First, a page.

This study has several limitations. First, the small sample size could introduce bias into the evaluation of diagnostic performance. Second, a single observer obtained all measurements. Third, in this study, we only aimed to focus on quantitative magnetic resonance imaging signal intensity; thus, it lacked the morphological information of tumors. Therefore, additional studies with larger sample size and more observers will likely improve the accuracy of our findings. In further study, a model for discriminating between spinal meningiomas and schwannomas combining morphological information and quantitative magnetic resonance imaging signal intensity can enhance diagnostic efficacy.
The quantitative evaluation of SI values on MRI can be effective for differentiating between spinal schwannomas and meningiomas, with T2max, T2min, and T2mean serving as the most valuable parameters.
The institutional review board of Hanoi Medical University approved this retrospective study (Ref: 2682/QĐ-ĐHYHN, 20th July 2021). The necessity of obtaining informed consent from the patients was waived due to the retrospective nature of this study.
NDH and NMD contributed equally to this article as co-first authors. Study concept and design: NDH and NMD; acquisition of data: NDH and NMD; analysis and interpretation of data: NDH and NMD; drafting of the manuscript: NDH and NMD; critical revision of the manuscript: DKH, NQD, DVH and NMD; study supervision: DKH, NQD, and DVH. NDH and LTD confirm the authenticity of all the raw data. All authors read and approved final version of this manuscript.
The authors have declared that no competing interest exists.
1. Intradural spinal tumors. current classification and MRI features. SpringerLink. Accessed April 6. 2021 https://link.springer.com/article/10.1007%2Fs00234-007-0345-7
2. Zhai X, Zhou M, Chen H. et al. Differentiation between intraspinal schwannoma and meningioma by MR characteristics and clinic features. Radiol Med (Torino). 2019;124(6):510-521 doi:10.1007/s11547-019-00988-z
3. Hirano K, Imagama S, Sato K. et al. Primary spinal cord tumors: review of 678 surgically treated patients in Japan. A multicenter study. Eur Spine J. 2012;21(10):2019-2026 doi:10.1007/s00586-012-2345-5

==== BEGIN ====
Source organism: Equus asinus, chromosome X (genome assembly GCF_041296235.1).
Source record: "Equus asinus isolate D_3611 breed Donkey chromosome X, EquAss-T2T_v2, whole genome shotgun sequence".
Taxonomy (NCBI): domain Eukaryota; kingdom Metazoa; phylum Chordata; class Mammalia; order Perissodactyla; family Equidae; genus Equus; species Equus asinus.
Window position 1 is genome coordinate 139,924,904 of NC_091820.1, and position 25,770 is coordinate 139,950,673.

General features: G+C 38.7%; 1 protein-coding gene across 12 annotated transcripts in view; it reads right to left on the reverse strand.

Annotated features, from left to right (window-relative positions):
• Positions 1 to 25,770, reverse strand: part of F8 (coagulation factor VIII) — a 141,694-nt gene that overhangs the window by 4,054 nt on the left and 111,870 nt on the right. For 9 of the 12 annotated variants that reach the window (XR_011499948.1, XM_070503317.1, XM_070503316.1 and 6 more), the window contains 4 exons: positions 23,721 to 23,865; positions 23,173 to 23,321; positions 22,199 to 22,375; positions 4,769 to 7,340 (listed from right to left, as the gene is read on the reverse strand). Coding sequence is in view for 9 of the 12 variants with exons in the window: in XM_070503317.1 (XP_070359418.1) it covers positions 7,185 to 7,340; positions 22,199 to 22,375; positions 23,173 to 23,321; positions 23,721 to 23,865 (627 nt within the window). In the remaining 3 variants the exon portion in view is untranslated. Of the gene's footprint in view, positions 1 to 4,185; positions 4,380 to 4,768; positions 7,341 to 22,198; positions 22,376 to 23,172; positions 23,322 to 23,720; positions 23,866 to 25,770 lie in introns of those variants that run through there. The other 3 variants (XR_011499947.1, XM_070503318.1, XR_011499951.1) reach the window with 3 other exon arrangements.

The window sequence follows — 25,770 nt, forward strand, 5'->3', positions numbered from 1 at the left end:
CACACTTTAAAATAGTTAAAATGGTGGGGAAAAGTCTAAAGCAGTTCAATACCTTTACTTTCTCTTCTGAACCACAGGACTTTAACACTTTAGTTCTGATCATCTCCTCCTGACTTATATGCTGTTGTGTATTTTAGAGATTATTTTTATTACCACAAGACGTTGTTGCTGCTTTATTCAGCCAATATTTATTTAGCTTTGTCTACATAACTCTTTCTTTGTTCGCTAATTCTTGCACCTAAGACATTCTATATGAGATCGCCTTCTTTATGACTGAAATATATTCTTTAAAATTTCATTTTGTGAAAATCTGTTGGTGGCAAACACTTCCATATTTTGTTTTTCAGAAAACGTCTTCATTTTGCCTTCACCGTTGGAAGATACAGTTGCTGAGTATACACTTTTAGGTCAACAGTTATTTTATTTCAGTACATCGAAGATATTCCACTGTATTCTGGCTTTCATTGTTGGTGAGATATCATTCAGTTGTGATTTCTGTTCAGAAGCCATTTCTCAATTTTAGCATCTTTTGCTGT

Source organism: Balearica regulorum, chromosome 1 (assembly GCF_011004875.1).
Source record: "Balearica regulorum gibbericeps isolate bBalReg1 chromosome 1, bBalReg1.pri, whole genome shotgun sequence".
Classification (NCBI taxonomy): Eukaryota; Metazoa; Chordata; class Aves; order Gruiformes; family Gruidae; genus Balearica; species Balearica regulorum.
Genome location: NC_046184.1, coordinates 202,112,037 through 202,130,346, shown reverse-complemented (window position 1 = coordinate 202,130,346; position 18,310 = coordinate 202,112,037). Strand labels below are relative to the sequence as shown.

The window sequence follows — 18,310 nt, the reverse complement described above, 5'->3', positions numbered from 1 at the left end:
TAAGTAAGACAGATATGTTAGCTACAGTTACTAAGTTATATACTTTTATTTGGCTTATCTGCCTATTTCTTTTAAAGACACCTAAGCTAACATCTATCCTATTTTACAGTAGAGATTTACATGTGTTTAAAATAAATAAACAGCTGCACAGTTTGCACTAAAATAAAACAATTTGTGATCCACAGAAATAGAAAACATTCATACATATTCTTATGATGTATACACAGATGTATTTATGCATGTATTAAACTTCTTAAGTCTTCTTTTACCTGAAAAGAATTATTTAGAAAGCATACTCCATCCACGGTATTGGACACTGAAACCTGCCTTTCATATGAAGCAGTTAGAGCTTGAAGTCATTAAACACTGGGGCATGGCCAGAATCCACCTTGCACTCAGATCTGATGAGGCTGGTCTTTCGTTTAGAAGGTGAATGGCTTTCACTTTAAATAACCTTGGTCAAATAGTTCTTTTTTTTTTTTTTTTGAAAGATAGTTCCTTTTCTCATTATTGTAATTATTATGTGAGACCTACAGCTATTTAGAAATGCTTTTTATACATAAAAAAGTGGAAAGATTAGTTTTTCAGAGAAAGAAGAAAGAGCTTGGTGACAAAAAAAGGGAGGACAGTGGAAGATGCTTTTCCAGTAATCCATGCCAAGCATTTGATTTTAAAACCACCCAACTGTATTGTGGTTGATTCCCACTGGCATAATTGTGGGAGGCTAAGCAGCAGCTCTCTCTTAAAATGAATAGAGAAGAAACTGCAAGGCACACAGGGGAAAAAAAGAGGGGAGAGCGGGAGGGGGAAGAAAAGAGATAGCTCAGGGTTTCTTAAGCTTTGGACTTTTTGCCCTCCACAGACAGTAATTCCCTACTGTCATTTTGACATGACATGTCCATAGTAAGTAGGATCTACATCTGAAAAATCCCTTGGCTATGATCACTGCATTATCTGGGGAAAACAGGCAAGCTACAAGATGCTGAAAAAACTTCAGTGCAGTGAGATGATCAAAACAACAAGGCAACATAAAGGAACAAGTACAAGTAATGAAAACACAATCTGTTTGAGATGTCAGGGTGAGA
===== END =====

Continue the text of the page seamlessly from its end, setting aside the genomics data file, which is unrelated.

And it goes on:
4. Engelhard HH, Villano JL, Porter KR. et al. Clinical presentation, histology, and treatment in 430 patients with primary tumors of the spinal cord, spinal meninges, or cauda equina: Clinical article. J Neurosurg Spine. 2010;13(1):67-77 doi:10.3171/2010.3.SPINE09430
5. Ahn DK, Park HS, Choi DJ, Kim KS, Kim TW, Park SY. The surgical treatment for spinal intradural extramedullary tumors. Clin Orthop Surg. 2009;1(3):165-172 doi:10.4055/cios.2009.1.3.165
6. Parsa AT, Lee J, Parney IF, Weinstein P, McCormick PC, Ames C. Spinal cord and intradural-extraparenchymal spinal tumors: current best care practices and strategies. J Neurooncol. 2004;69(1-3):291-318 doi:10.1023/b:neon.0000041889.71136.62
7. Gebauer GP, Farjoodi P, Sciubba DM. et al. Magnetic Resonance Imaging of Spine Tumors: Classification, Differential Diagnosis, and Spectrum of Disease. JBJS. 2008;90(Supplement_4):146-162 doi:10.2106/JBJS.H.00825
8. Matsumoto S, Hasuo K, Uchino A. et al. MRI of intradural-extramedullary spinal neurinomas and meningiomas. Clin Imaging. 1993;17(1):46-52 doi:10.1016/0899-7071(93)90013-d
9. Liu WC, Choi G, Lee SH. et al. Radiological findings of spinal schwannomas and meningiomas: focus on discrimination of two disease entities. Eur Radiol. 2009;19(11):2707-2715 doi:10.1007/s00330-009-1466-7
10. Lee JH, Kim HS, Yoon YC, Cha MJ, Lee SH, Kim ES. Differentiating between spinal schwannomas and meningiomas using MRI: A focus on cystic change. PLOS ONE. 2020;15(5):e0233623. doi:10.1371/journal.pone.0233623
11. MR imaging features of spinal schwannomas and meningiomas - ScienceDirect. Accessed April 9, 2021. https://www.sciencedirect.com/science/article/pii/S0150986105830214?casa_token=Z9nVdMuPXFUAAAAA:CE8r1ZkxaZyIUhXRGQtf5Nn7lfOKa44eVIR6Yptev7Z76Iv63d4AoxyDoxhMFQk25jMQu74XE5M.
12. Gu R, Liu JB, Zhang Q, Liu GY, Zhu QS. MRI diagnosis of intradural extramedullary tumors. J Cancer Res Ther. 2014;10(4):927-931 doi:10.4103/0973-1482.137993
13. Maki S, Furuya T, Horikoshi T. et al. A Deep Convolutional Neural Network With Performance Comparable to Radiologists for Differentiating Between Spinal Schwannoma and Meningioma. Spine. 2020;45(10):694-700 doi:10.1097/BRS.0000000000003353